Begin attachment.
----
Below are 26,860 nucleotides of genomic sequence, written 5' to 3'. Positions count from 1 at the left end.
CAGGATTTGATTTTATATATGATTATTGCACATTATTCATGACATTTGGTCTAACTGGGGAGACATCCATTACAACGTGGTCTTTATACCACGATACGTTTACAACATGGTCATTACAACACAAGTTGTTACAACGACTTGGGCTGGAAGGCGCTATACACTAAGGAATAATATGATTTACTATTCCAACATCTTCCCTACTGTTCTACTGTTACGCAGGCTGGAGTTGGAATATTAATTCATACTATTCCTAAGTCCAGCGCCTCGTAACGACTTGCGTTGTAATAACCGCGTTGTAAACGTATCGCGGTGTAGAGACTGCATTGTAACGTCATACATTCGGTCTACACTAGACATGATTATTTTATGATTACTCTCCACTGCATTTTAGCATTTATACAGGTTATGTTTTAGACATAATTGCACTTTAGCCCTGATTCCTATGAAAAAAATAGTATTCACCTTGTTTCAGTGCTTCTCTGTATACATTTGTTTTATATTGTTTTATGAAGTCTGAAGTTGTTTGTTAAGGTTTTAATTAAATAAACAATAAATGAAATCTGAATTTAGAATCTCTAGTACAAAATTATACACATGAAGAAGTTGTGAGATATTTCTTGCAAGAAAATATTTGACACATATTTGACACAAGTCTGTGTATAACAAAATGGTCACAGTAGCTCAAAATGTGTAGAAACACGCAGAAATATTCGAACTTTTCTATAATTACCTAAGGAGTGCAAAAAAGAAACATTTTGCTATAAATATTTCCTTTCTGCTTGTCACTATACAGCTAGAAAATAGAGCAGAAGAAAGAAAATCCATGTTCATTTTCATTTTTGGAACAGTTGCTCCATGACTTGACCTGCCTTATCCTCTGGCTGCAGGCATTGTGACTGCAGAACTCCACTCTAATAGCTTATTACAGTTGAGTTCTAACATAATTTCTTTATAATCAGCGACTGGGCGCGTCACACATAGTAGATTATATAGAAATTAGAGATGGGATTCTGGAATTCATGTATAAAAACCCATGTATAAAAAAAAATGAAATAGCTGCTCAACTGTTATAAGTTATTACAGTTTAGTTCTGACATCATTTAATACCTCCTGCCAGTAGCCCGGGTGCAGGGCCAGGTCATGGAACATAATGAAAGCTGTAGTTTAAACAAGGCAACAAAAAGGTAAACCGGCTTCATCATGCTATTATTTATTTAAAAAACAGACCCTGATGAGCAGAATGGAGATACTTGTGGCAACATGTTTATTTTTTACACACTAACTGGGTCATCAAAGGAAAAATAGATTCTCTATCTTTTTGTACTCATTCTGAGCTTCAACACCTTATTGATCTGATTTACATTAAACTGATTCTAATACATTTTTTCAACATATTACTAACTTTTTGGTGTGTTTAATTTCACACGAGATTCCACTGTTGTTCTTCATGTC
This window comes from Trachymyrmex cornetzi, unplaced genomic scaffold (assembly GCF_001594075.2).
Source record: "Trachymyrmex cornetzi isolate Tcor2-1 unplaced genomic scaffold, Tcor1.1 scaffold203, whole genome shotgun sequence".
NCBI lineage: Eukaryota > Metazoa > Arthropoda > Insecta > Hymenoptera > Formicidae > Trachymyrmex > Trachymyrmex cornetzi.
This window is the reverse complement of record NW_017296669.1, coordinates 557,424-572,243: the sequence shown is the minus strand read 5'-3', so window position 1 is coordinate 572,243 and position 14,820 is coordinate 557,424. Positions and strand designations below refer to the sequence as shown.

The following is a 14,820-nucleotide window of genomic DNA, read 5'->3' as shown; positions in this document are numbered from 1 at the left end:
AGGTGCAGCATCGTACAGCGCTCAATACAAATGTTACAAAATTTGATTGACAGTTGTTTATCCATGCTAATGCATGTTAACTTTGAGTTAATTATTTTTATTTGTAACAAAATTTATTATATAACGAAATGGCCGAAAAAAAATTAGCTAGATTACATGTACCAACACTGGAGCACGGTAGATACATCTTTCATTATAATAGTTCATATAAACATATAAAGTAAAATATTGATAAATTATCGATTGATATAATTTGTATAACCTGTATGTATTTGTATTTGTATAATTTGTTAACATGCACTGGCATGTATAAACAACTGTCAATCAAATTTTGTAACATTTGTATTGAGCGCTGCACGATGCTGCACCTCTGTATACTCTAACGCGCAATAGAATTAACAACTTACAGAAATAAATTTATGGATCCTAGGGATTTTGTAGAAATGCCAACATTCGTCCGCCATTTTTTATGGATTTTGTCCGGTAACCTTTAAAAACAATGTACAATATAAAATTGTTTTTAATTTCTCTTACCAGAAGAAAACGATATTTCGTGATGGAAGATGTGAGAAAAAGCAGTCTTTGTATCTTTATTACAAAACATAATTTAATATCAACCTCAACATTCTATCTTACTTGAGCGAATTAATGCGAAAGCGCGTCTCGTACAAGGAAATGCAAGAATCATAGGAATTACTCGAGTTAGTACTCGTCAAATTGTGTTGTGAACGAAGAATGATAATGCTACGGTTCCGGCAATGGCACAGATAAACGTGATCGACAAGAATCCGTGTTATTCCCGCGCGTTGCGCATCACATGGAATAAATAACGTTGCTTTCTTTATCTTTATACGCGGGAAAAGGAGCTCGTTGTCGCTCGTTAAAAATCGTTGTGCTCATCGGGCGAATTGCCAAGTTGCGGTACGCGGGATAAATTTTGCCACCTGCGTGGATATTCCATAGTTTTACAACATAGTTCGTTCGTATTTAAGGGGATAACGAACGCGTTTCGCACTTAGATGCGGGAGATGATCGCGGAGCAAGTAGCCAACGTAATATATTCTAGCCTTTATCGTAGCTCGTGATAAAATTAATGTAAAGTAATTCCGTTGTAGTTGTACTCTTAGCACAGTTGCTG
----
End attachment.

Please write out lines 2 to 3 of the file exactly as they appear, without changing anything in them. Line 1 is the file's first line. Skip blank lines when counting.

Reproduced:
CAGGATTTGATTTTATATATGATTATTGCACATTATTCATGACATTTGGTCTAACTGGGGAGACATCCATTACAACGTGGTCTTTATACCACGATACGTTTACAACATGGTCATTACAACACAAGTTGTTACAACGACTTGGGCTGGAAGGCGCTATACACTAAGGAATAATATGATTTACTATTCCAACATCTTCCCTACTGTTCTACTGTTACGCAGGCTGGAGTTGGAATATTAATTCATACTATTCCTAAGTCCAGCGCCTCGTAACGACTTGCGTTGTAATAACCGCGTTGTAAACGTATCGCGGTGTAGAGACTGCATTGTAACGTCATACATTCGGTCTACACTAGACATGATTATTTTATGATTACTCTCCACTGCATTTTAGCATTTATACAGGTTATGTTTTAGACATAATTGCACTTTAGCCCTGATTCCTATGAAAAAAATAGTATTCACCTTGTTTCAGTGCTTCTCTGTATACATTTGTTTTATATTGTTTTATGAAGTCTGAAGTTGTTTGTTAAGGTTTTAATTAAATAAACAATAAATGAAATCTGAATTTAGAATCTCTAGTACAAAATTATACACATGAAGAAGTTGTGAGATATTTCTTGCAAGAAAATATTTGACACATATTTGACACAAGTCTGTGTATAACAAAATGGTCACAGTAGCTCAAAATGTGTAGAAACACGCAGAAATATTCGAACTTTTCTATAATTACCTAAGGAGTGCAAAAAAGAAACATTTTGCTATAAATATTTCCTTTCTGCTTGTCACTATACAGCTAGAAAATAGAGCAGAAGAAAGAAAATCCATGTTCATTTTCATTTTTGGAACAGTTGCTCCATGACTTGACCTGCCTTATCCTCTGGCTGCAGGCATTGTGACTGCAGAACTCCACTCTAATAGCTTATTACAGTTGAGTTCTAACATAATTTCTTTATAATCAGCGACTGGGCGCGTCACACATAGTAGATTATATAGAAATTAGAGATGGGATTCTGGAATTCATGTATAAAAACCCATGTATAAAAAAAAATGAAATAGCTGCTCAACTGTTATAAGTTATTACAGTTTAGTTCTGACATCATTTAATACCTCCTGCCAGTAGCCCGGGTGCAGGGCCAGGTCATGGAACATAATGAAAGCTGTAGTTTAAACAAGGCAACAAAAAGGTAAACCGGCTTCATCATGCTATTATTTATTTAAAAAACAGACCCTGATGAGCAGAATGGAGATACTTGTGGCAACATGTTTATTTTTTACACACTAACTGGGTCATCAAAGGAAAAATAGATTCTCTATCTTTTTGTACTCATTCTGAGCTTCAACACCTTATTGATCTGATTTACATTAAACTGATTCTAATACATTTTTTCAACATATTACTAACTTTTTGGTGTGTTTAATTTCACACGAGATTCCACTGTTGTTCTTCATGTC
This window comes from Trachymyrmex cornetzi, unplaced genomic scaffold (assembly GCF_001594075.2).